Some people have allergies to contrast dye. Let your doctor know if you have ever had an allergic reaction to injected contrast dye.
- The most common type of contrast given into a vein contains iodine. If a person with an iodine allergy is given this type of contrast, ,, ,or may occur.
- If you absolutely must be given such contrast, your doctor may give you antihistamines (such as Benadryl) or steroids before the test.
- The kidneys help remove iodine out of the body. Those with kidney disease or diabetes may need to receive extra fluids after the test to help flush the iodine out of the body.
Rarely, the dye may cause a life-threatening allergic response called anaphylaxis. If you have any trouble breathing during the test, you should notify the scanner operator immediately. Scanners come with an intercom and speakers, so the operator can hear you at all times.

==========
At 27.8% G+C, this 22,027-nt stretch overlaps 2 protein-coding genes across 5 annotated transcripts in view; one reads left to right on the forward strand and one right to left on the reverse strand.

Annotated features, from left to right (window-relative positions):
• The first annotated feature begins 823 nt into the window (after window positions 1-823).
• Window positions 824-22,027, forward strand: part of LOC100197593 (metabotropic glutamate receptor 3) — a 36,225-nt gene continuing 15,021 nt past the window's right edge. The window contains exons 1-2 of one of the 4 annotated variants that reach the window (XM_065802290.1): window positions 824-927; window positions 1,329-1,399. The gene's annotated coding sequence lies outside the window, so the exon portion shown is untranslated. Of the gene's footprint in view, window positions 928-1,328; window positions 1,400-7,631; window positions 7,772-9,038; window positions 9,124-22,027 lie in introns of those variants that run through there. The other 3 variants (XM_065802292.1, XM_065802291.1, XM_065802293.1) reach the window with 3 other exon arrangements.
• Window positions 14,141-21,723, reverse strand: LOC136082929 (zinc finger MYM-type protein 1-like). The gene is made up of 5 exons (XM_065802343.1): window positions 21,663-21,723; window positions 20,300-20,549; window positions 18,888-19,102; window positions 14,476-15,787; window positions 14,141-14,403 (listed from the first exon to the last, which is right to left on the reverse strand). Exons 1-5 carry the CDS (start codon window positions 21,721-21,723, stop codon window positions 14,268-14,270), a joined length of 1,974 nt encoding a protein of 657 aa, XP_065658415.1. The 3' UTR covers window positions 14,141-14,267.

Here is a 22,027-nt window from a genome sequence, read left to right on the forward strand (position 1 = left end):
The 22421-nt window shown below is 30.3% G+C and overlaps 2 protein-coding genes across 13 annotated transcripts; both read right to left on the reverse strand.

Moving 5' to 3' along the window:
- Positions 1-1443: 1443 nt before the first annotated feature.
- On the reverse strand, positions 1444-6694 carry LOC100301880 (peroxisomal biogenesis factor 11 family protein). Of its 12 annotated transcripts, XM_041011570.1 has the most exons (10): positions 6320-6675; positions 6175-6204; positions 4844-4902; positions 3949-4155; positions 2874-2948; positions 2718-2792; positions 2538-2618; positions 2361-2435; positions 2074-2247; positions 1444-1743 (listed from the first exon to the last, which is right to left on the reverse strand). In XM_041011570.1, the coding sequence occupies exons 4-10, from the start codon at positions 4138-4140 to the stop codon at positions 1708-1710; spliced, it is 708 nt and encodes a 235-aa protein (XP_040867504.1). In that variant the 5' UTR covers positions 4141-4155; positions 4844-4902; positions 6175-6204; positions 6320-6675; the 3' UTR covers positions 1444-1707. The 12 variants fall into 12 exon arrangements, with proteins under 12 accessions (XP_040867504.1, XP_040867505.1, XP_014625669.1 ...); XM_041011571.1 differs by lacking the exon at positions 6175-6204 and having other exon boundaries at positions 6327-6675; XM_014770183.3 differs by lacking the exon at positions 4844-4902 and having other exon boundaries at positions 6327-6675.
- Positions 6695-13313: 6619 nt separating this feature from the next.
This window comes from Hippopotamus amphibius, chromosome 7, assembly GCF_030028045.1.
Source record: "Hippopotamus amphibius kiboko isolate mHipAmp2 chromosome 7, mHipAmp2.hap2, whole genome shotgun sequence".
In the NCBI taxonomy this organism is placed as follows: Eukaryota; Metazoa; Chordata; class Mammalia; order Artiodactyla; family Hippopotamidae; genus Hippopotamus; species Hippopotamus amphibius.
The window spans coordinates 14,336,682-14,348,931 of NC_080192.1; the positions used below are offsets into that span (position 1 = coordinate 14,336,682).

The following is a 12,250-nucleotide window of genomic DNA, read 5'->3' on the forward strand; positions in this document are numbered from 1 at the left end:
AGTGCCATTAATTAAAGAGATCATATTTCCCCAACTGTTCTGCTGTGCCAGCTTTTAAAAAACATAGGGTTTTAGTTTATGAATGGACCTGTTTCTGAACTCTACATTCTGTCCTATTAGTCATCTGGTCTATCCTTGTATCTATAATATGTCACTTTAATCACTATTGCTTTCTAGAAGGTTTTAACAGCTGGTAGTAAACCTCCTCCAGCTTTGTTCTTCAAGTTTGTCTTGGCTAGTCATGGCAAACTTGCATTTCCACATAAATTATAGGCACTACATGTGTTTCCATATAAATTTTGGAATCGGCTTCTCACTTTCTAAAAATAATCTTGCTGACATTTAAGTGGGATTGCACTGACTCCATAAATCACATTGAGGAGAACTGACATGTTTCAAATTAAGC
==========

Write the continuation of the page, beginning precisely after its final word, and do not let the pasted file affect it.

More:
Achenbach S, Daniel WG. Computed tomography of the heart. In: Libby P, Bonow RO, Mann DL, Zipes DP. Braunwald’s Heart Disease: A Textbook of Cardiovascular Medicine. 8th ed. Philadelphia, Pa: Saunders Elsevier;2007:chap 18.
Taylor AJ, Cerqueira M, Hodgson JM, et al. ACCF/SCCT/ACR/AHA/ASE/ASNC/NASCI/SCAI/SCMR 2010 Appropriate Use Criteria for Cardiac Computed Tomography: A Report of the American College of Cardiology Foundation Appropriate Use Criteria Task Force, the Society of Cardiovascular Computed Tomography, the American College of Radiology, the American Heart Association, the American Society of Echocardiography, the American Society of Nuclear Cardiology, the North American Society for Cardiovascular Imaging, the Society for Cardiovascular Angiography and Interventions, and the Society for Cardiovascular Magnetic Resonance. Circulation. 2010 Nov 23;122(21):e525-55.
- Last reviewed on 3/6/2011
- David Zieve, MD, MHA, Medical Director, A.D.A.M., Inc.; Michael A. Chen, MD, PhD, Assistant Professor of Medicine, Division of Cardiology, Harborview Medical Center, University of Washington Medical School, Seattle, Washington.